With more TV audiences viewing shows online, it makes sense creators are bypassing the traditional distribution medium and developing content expressly for the Web. Yet some might be surprised to find that film icon and veteran A-lister Tom Hanks is jumping on the bandwagon. On July 17, the Oscar winner will premiere Electric City, an animated mystery series created expressly for the Internet, via Yahoo.
In 'Electric City,' we always try to adhere to human behavior, Hanks told the New York Times. There are savage people out there, and they use that version of savagery certainly for bad. But there are those who come along with retribution and their sense of what justice is.
Hanks came up with the idea for the distinctive series about eight years ago and announced his plan to move ahead with the idea in September of 2010. Electric City draws from popular film noir tropes and recalls the retro-scoping techniques of Richard Linklater, whose computer generated films, such as Waking Life, use anime to convey adult storylines. The show's striking visuals may also be likened to that of a peculiar graphic novel.
In collaboration with Playtone and Reliance Big Entertainment, Hanks not only writes the webisodes, he also voices the show's central character, Cleveland Carr.
Hanks is one of many high-profile talents to utilize the web as a creative platform. X-Men director Bryan Singer will release H+ next month. The series centers on a microchip-implanted human race that is wiped out by a virus. Singer is certain the audiences are becoming more dependent on the Internet for engaging shows but hopes that the film industry isn't altered significantly.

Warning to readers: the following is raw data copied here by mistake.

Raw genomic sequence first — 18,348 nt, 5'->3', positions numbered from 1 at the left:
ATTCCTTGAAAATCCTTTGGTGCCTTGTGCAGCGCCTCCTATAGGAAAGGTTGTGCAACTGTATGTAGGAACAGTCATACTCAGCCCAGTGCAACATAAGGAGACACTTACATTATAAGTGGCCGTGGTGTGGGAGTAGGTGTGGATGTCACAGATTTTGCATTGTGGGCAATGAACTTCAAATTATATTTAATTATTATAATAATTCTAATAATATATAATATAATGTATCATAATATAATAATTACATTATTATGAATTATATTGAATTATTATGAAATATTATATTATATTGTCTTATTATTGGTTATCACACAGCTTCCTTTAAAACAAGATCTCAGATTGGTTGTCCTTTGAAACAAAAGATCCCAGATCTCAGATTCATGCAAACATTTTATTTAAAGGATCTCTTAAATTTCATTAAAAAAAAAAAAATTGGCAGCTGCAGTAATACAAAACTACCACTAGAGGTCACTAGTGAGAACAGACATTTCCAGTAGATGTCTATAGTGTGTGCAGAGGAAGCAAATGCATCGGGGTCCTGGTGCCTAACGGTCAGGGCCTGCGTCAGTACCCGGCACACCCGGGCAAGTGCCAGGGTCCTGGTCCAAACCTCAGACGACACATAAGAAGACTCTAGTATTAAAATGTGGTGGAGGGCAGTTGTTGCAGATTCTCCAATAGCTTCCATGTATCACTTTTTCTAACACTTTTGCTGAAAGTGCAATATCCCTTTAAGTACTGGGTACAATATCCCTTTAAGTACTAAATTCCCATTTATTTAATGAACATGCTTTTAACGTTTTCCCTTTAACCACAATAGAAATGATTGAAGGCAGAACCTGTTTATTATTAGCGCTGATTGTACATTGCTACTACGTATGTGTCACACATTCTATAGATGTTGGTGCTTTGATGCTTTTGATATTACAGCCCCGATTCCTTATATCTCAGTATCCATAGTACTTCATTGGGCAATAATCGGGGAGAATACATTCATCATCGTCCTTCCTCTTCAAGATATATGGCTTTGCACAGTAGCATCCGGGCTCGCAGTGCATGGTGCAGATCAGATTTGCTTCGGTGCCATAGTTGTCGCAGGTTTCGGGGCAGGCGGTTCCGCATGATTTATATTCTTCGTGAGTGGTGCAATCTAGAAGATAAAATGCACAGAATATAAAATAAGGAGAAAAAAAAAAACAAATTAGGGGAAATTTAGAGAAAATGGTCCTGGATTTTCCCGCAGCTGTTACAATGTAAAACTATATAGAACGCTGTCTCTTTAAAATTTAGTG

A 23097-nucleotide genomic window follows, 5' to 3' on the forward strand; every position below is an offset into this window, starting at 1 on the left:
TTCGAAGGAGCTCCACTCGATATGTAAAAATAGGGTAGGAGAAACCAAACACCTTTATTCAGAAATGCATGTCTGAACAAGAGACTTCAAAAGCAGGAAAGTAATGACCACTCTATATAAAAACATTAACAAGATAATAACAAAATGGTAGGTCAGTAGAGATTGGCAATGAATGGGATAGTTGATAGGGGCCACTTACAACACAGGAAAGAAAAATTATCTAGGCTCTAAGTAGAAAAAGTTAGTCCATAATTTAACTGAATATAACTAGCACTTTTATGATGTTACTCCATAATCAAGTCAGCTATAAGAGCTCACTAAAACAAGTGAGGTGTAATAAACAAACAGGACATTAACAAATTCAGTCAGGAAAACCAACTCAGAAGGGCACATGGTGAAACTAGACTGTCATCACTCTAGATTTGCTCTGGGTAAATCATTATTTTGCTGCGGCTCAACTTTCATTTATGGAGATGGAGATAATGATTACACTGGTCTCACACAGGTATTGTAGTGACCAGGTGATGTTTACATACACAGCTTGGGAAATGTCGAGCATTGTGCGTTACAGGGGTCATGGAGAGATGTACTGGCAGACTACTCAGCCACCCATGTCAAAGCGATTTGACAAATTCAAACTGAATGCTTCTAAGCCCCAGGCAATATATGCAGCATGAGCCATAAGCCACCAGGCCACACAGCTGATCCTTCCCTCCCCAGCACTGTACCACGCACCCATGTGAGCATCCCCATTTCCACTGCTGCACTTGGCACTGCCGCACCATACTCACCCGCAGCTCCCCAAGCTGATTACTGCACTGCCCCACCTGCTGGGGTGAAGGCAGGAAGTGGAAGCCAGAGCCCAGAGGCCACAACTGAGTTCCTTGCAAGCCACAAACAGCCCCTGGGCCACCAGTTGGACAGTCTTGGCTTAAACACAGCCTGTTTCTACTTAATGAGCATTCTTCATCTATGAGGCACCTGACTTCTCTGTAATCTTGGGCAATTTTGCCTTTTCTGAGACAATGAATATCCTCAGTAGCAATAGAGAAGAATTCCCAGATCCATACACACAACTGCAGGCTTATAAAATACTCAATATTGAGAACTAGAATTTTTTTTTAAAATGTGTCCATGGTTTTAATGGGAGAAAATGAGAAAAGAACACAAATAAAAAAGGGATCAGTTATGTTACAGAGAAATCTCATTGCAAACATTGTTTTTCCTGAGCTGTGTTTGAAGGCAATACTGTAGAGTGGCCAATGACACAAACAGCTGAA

At some point, these mediums are going to merge, and there's going to be some kind of sea change in the way we observe content, he told the NY Times. I just hope it doesn't make people not want to go to movie theaters. Because that's my day job.
Actress Julia Stiles currently stars in Blue, which is also available exclusively online. Blue and other scripted Web dramas, such as the short film Serena with Jennifer Garner, are produced by WIGS, a YouTube channel devoted to engaging online content.
So does this mean that the act of watching TV will become unpopular? According Harry Hannigan, who writes the popular Web series Fresh Hell, technology has made that a likely outcome.
Right now, people watch TV shows on their TV and Web series on the laptop or iPad. I think the last hurdle is watching Web series on your TV, he told Picktainment. I wrote 'Fresh Hell' specifically to be seen on a laptop or even a phone. If Apple TV or Roku picks up 'The Guild' or some other series and people can watch it the way they watch other shows, then the line will really start to get erased.